Sagar Chowdhury wins ISR graduate student award
Mechanical Engineering Ph.D. student Sagar Chowdhury is the winner of the 2013 ISR George Harhalakis Outstanding Systems Engineering Graduate Student Award.
Chowdhury is advised by Professor S.K. Gupta (ME/ISR). Gupta says, “Sagar is one of the best graduate students at the University of Maryland. His work is highly interdisciplinary in nature and systems focused. He truly enjoys collaborating with others and is always looking for new problems to solve. I have not met a more hardworking student during my academic career.”
Chowdhury’s research focuses on optical tweezers, a robot that uses a highly focused laser beam for precise manipulation of biological objects and dielectric beads at the micro-scale. He has developed an automated, physics-aware, planning approach for transporting cells in an optical tweezers-assisted microfluidic chamber. He also has developed a gripper synthesis technique for indirect manipulation of cells using optical tweezers, and a concurrent grasping and planning approach for automated indirect manipulation of cells.
In addition, Chowdhury has extended the planning approach for automated indirect manipulation of irregular-shaped cells to study collective cell migration.
Chowdhury enjoys working on interdisciplinary problems and collaborating with researchers from different backgrounds. He has worked actively in the Physics Professor Wolfgang Losert’s Cell Dynamics Laboratory to validate his path planner using a holographic optical tweezer set-up. Chowdhury interacts with Dr. Losert on a regular basis to resolve practical challenges in implementing his automated planner on the physical instrument. He has also collaborated with Prof. Amitabh Varshney’s group in the Computer Science Department in developing an optical tweezers simulator.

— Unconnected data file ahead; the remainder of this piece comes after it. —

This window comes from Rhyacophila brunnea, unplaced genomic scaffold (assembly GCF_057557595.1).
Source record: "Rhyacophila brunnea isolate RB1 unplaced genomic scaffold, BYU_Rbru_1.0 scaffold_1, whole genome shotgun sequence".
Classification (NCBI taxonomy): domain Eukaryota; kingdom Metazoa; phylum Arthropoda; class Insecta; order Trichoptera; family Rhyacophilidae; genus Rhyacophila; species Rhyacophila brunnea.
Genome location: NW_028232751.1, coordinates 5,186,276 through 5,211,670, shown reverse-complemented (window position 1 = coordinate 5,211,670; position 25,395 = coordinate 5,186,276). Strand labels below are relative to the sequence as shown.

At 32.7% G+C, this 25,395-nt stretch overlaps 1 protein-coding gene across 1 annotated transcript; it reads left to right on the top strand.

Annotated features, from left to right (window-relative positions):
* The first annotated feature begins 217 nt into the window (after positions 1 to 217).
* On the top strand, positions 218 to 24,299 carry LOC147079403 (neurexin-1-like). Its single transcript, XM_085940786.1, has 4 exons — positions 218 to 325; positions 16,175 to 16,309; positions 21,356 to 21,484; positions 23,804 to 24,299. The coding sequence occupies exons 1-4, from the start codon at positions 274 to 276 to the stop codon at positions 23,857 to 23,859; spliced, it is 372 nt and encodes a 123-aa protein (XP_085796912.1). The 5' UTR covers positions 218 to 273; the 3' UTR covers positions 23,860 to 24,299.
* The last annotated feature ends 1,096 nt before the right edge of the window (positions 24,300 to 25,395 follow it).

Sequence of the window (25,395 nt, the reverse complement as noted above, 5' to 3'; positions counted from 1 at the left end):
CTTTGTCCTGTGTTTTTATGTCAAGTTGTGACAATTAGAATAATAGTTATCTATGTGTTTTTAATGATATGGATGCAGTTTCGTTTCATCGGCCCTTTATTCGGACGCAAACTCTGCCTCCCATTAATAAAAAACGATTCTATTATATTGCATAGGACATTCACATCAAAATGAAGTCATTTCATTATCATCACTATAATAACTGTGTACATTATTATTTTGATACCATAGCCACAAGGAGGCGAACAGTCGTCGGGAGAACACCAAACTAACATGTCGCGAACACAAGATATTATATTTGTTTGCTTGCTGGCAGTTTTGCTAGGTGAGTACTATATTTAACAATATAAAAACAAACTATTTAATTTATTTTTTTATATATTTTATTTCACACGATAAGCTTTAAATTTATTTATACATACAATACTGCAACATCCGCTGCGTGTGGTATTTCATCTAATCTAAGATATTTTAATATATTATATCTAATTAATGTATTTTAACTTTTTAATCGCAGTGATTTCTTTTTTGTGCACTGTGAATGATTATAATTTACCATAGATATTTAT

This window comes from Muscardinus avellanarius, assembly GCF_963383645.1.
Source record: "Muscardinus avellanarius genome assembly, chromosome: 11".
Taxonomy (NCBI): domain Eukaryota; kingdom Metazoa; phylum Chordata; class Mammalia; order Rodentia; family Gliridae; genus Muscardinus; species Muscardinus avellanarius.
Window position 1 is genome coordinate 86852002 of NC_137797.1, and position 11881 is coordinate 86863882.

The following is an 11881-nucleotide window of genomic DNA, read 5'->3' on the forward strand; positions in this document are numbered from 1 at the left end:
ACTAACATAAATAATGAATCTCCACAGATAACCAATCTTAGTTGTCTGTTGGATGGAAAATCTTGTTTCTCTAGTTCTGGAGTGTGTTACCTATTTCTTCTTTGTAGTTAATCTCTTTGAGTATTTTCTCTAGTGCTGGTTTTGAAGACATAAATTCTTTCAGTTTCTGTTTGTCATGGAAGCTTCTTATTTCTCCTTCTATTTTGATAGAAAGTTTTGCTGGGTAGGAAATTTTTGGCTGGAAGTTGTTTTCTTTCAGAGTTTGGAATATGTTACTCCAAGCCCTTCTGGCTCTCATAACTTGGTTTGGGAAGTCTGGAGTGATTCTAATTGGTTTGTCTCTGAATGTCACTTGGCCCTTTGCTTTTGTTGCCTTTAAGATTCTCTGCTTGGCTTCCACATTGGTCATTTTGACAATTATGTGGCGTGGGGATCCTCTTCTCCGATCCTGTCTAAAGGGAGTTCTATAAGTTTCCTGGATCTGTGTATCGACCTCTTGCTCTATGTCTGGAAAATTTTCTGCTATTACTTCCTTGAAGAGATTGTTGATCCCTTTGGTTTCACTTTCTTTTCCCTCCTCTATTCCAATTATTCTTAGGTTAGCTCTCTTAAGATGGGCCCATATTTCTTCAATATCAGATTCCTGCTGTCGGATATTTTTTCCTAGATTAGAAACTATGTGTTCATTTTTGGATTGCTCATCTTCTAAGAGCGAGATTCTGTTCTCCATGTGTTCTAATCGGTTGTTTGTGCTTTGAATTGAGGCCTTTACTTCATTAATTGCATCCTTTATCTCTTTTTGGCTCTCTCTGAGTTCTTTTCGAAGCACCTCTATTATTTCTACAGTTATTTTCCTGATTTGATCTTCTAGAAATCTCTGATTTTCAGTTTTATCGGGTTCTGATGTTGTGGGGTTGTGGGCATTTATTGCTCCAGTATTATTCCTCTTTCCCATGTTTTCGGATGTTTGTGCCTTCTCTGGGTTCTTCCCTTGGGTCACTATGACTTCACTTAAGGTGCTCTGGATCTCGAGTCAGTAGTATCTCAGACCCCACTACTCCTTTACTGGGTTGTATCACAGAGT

Chowdhury has been a co-author in eight journal articles and seven conference papers during his Ph.D. work at the University Maryland. One of his conference papers was selected as the best paper at the ASME Computers and Information in Engineering Conference in 2012. He has also won three NSF-sponsored travel awards for presenting his works at IEEE International Conference on Robotics and Automation, the Conference on Performance Metrics for Intelligent Systems, and the NSF CMMI Engineering Research and Innovation Conference.
Chowdhury also recently placed third in the Clark School’s Dean’s Doctoral Student Research Awards competition for “Planning for Automated Optical Micromanipulation of Biological Cells.”
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